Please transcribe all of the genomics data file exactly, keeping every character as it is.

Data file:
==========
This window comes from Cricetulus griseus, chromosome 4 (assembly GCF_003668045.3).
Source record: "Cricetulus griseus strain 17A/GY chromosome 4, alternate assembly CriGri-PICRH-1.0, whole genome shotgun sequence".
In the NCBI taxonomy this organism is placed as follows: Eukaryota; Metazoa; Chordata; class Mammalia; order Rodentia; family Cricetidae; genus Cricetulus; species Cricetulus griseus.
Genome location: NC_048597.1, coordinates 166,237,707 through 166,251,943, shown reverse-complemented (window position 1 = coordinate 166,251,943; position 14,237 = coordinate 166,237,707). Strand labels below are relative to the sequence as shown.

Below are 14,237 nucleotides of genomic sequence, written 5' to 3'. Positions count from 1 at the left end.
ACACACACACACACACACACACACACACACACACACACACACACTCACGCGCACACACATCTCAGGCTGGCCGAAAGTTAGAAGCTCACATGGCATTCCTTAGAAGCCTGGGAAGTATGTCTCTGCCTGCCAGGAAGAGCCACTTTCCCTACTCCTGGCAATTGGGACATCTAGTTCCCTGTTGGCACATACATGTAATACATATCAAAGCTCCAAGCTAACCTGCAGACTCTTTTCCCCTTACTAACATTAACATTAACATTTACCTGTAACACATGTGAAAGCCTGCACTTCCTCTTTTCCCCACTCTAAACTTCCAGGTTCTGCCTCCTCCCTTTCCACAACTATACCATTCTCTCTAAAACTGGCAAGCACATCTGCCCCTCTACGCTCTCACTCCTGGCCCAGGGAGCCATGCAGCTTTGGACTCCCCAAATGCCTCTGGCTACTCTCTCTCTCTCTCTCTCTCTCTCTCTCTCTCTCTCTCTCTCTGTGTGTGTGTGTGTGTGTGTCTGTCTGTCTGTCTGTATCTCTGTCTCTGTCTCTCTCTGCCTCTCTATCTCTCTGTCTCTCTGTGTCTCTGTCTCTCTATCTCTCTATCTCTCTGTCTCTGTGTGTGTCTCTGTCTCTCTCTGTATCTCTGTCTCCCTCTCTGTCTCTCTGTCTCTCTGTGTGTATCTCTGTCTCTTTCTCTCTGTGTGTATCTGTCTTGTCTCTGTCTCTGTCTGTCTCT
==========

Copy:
This window comes from Cricetulus griseus, chromosome 4 (assembly GCF_003668045.3).
Source record: "Cricetulus griseus strain 17A/GY chromosome 4, alternate assembly CriGri-PICRH-1.0, whole genome shotgun sequence".
In the NCBI taxonomy this organism is placed as follows: Eukaryota; Metazoa; Chordata; class Mammalia; order Rodentia; family Cricetidae; genus Cricetulus; species Cricetulus griseus.
Genome location: NC_048597.1, coordinates 166,237,707 through 166,251,943, shown reverse-complemented (window position 1 = coordinate 166,251,943; position 14,237 = coordinate 166,237,707). Strand labels below are relative to the sequence as shown.

Below are 14,237 nucleotides of genomic sequence, written 5' to 3'. Positions count from 1 at the left end.
ACACACACACACACACACACACACACACACACACACACACACACTCACGCGCACACACATCTCAGGCTGGCCGAAAGTTAGAAGCTCACATGGCATTCCTTAGAAGCCTGGGAAGTATGTCTCTGCCTGCCAGGAAGAGCCACTTTCCCTACTCCTGGCAATTGGGACATCTAGTTCCCTGTTGGCACATACATGTAATACATATCAAAGCTCCAAGCTAACCTGCAGACTCTTTTCCCCTTACTAACATTAACATTAACATTTACCTGTAACACATGTGAAAGCCTGCACTTCCTCTTTTCCCCACTCTAAACTTCCAGGTTCTGCCTCCTCCCTTTCCACAACTATACCATTCTCTCTAAAACTGGCAAGCACATCTGCCCCTCTACGCTCTCACTCCTGGCCCAGGGAGCCATGCAGCTTTGGACTCCCCAAATGCCTCTGGCTACTCTCTCTCTCTCTCTCTCTCTCTCTCTCTCTCTCTCTCTCTCTGTGTGTGTGTGTGTGTGTGTCTGTCTGTCTGTCTGTATCTCTGTCTCTGTCTCTCTCTGCCTCTCTATCTCTCTGTCTCTCTGTGTCTCTGTCTCTCTATCTCTCTATCTCTCTGTCTCTGTGTGTGTCTCTGTCTCTCTCTGTATCTCTGTCTCCCTCTCTGTCTCTCTGTCTCTCTGTGTGTATCTCTGTCTCTTTCTCTCTGTGTGTATCTGTCTTGTCTCTGTCTCTGTCTGTCTCT